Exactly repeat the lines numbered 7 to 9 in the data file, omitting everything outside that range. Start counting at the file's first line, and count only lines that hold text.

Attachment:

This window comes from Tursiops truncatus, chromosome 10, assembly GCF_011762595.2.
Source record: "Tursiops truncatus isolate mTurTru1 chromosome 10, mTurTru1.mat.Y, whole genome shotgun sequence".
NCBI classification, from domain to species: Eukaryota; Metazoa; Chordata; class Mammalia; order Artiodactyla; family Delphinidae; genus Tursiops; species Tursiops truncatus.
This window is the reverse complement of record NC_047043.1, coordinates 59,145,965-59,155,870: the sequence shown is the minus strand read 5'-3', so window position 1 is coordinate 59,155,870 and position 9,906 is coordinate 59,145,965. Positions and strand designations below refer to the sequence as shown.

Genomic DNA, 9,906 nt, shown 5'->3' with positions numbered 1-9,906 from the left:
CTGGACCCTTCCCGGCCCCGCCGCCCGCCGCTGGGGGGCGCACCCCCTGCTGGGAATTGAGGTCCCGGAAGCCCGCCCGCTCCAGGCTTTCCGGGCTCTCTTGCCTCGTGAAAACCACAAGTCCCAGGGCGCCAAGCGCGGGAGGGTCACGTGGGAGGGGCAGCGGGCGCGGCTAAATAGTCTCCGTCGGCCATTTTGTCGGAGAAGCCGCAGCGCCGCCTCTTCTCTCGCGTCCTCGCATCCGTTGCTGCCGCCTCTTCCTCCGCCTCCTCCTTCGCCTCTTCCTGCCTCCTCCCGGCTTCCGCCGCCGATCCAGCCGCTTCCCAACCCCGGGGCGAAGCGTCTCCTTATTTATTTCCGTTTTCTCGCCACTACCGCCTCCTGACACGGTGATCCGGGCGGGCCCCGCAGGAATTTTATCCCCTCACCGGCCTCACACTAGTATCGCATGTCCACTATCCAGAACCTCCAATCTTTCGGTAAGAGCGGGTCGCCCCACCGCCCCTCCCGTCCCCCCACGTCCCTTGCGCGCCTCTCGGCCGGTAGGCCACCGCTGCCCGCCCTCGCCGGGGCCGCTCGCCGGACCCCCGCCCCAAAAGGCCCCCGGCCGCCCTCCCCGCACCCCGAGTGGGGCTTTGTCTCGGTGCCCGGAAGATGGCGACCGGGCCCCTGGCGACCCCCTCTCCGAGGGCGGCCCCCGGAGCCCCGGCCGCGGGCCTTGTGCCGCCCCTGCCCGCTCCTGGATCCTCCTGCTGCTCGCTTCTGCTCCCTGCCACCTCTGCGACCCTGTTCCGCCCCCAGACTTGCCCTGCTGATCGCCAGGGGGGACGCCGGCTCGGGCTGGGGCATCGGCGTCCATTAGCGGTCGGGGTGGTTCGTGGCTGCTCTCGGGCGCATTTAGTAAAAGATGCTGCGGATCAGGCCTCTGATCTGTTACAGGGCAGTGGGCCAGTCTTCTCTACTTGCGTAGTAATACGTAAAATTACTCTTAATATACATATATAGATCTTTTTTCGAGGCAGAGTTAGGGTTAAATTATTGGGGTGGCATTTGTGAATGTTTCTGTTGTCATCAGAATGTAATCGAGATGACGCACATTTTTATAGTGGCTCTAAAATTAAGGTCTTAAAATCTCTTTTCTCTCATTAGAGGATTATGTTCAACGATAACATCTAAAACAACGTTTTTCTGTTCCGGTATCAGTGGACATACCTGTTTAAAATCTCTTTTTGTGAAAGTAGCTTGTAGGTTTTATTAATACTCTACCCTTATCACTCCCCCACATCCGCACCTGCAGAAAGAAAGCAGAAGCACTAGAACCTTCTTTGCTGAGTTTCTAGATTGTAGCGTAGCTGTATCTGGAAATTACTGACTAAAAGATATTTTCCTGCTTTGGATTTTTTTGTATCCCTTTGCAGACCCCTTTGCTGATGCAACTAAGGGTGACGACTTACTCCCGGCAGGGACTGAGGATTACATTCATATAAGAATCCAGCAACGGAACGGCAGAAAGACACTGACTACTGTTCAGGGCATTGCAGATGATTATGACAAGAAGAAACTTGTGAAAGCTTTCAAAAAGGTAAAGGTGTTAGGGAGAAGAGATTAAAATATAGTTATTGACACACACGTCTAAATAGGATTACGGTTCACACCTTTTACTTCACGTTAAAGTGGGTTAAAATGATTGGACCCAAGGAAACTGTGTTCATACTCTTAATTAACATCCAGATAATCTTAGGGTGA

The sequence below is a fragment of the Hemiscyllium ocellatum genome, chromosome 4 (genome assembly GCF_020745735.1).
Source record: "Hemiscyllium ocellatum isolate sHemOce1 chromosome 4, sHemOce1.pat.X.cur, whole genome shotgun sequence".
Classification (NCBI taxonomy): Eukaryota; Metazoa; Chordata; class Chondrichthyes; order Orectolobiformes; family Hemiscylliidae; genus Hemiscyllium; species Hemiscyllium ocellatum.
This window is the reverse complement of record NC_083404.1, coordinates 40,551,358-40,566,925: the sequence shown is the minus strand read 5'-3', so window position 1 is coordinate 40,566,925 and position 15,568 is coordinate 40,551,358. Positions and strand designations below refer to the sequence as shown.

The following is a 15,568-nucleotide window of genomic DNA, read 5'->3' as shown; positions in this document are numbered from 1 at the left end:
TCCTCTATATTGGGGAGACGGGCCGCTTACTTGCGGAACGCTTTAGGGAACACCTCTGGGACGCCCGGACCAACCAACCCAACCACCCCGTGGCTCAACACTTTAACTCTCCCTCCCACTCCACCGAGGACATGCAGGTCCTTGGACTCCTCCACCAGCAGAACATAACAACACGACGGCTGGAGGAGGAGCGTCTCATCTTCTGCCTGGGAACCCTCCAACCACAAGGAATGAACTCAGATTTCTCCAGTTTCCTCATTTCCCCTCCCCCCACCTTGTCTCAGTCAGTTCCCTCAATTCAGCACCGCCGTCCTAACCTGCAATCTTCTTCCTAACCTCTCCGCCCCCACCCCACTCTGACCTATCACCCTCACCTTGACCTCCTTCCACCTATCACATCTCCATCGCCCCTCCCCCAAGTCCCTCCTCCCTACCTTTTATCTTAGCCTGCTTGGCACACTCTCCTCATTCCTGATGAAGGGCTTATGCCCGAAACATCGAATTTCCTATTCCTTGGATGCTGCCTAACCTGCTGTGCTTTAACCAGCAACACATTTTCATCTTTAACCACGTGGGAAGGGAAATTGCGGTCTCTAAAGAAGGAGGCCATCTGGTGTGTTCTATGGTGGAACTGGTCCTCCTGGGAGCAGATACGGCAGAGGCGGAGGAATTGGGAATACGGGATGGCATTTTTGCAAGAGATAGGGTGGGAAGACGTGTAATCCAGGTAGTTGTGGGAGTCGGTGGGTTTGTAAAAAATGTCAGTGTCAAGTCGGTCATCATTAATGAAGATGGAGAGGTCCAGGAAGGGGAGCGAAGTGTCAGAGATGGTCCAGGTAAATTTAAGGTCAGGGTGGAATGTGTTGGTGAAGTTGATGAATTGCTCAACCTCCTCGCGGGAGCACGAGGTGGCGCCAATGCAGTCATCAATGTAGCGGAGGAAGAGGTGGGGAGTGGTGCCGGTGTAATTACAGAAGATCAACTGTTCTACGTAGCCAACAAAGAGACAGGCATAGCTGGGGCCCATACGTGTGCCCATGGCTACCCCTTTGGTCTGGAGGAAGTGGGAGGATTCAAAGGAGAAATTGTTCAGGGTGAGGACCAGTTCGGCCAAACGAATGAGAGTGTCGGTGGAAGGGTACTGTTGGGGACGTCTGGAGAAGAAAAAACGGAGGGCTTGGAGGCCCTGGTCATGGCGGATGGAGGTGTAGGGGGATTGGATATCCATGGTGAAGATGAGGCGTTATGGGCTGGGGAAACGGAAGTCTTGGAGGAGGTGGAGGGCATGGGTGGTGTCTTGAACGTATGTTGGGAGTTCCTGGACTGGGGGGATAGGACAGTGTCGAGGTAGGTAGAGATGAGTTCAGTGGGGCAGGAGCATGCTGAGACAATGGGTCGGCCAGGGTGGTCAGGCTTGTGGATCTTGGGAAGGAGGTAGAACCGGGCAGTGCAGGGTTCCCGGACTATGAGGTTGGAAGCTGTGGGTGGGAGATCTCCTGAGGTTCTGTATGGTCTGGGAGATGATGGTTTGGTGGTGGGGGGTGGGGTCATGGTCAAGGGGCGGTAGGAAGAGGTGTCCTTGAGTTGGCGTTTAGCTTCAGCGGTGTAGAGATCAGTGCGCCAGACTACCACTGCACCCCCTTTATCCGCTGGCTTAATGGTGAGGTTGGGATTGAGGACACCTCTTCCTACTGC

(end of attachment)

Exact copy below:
The sequence below is a fragment of the Hemiscyllium ocellatum genome, chromosome 4 (genome assembly GCF_020745735.1).
Source record: "Hemiscyllium ocellatum isolate sHemOce1 chromosome 4, sHemOce1.pat.X.cur, whole genome shotgun sequence".
Classification (NCBI taxonomy): Eukaryota; Metazoa; Chordata; class Chondrichthyes; order Orectolobiformes; family Hemiscylliidae; genus Hemiscyllium; species Hemiscyllium ocellatum.